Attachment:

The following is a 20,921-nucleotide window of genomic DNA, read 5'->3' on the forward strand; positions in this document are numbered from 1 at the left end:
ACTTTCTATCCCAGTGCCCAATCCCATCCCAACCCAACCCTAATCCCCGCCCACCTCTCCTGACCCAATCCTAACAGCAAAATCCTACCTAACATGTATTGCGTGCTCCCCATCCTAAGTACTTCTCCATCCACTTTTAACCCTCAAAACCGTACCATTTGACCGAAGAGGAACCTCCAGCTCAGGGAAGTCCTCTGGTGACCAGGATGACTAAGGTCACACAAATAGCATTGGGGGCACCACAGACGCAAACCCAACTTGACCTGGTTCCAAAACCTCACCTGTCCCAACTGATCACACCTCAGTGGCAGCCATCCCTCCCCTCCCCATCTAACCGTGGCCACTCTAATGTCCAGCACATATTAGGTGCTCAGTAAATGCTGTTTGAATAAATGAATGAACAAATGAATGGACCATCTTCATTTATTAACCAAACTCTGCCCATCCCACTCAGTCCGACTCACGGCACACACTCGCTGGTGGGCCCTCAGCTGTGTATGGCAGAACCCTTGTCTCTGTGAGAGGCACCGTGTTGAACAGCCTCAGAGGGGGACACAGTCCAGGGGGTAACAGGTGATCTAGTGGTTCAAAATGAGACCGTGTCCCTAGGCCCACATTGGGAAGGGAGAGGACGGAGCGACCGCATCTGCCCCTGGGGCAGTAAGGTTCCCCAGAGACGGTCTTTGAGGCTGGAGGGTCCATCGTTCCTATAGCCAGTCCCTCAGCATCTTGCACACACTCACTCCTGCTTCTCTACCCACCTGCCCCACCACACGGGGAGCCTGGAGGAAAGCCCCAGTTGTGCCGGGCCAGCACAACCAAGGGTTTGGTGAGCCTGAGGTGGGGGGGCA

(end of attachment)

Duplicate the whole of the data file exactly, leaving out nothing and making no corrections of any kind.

The following is a 20,921-nucleotide window of genomic DNA, read 5'->3' on the forward strand; positions in this document are numbered from 1 at the left end:
ACTTTCTATCCCAGTGCCCAATCCCATCCCAACCCAACCCTAATCCCCGCCCACCTCTCCTGACCCAATCCTAACAGCAAAATCCTACCTAACATGTATTGCGTGCTCCCCATCCTAAGTACTTCTCCATCCACTTTTAACCCTCAAAACCGTACCATTTGACCGAAGAGGAACCTCCAGCTCAGGGAAGTCCTCTGGTGACCAGGATGACTAAGGTCACACAAATAGCATTGGGGGCACCACAGACGCAAACCCAACTTGACCTGGTTCCAAAACCTCACCTGTCCCAACTGATCACACCTCAGTGGCAGCCATCCCTCCCCTCCCCATCTAACCGTGGCCACTCTAATGTCCAGCACATATTAGGTGCTCAGTAAATGCTGTTTGAATAAATGAATGAACAAATGAATGGACCATCTTCATTTATTAACCAAACTCTGCCCATCCCACTCAGTCCGACTCACGGCACACACTCGCTGGTGGGCCCTCAGCTGTGTATGGCAGAACCCTTGTCTCTGTGAGAGGCACCGTGTTGAACAGCCTCAGAGGGGGACACAGTCCAGGGGGTAACAGGTGATCTAGTGGTTCAAAATGAGACCGTGTCCCTAGGCCCACATTGGGAAGGGAGAGGACGGAGCGACCGCATCTGCCCCTGGGGCAGTAAGGTTCCCCAGAGACGGTCTTTGAGGCTGGAGGGTCCATCGTTCCTATAGCCAGTCCCTCAGCATCTTGCACACACTCACTCCTGCTTCTCTACCCACCTGCCCCACCACACGGGGAGCCTGGAGGAAAGCCCCAGTTGTGCCGGGCCAGCACAACCAAGGGTTTGGTGAGCCTGAGGTGGGGGGGCA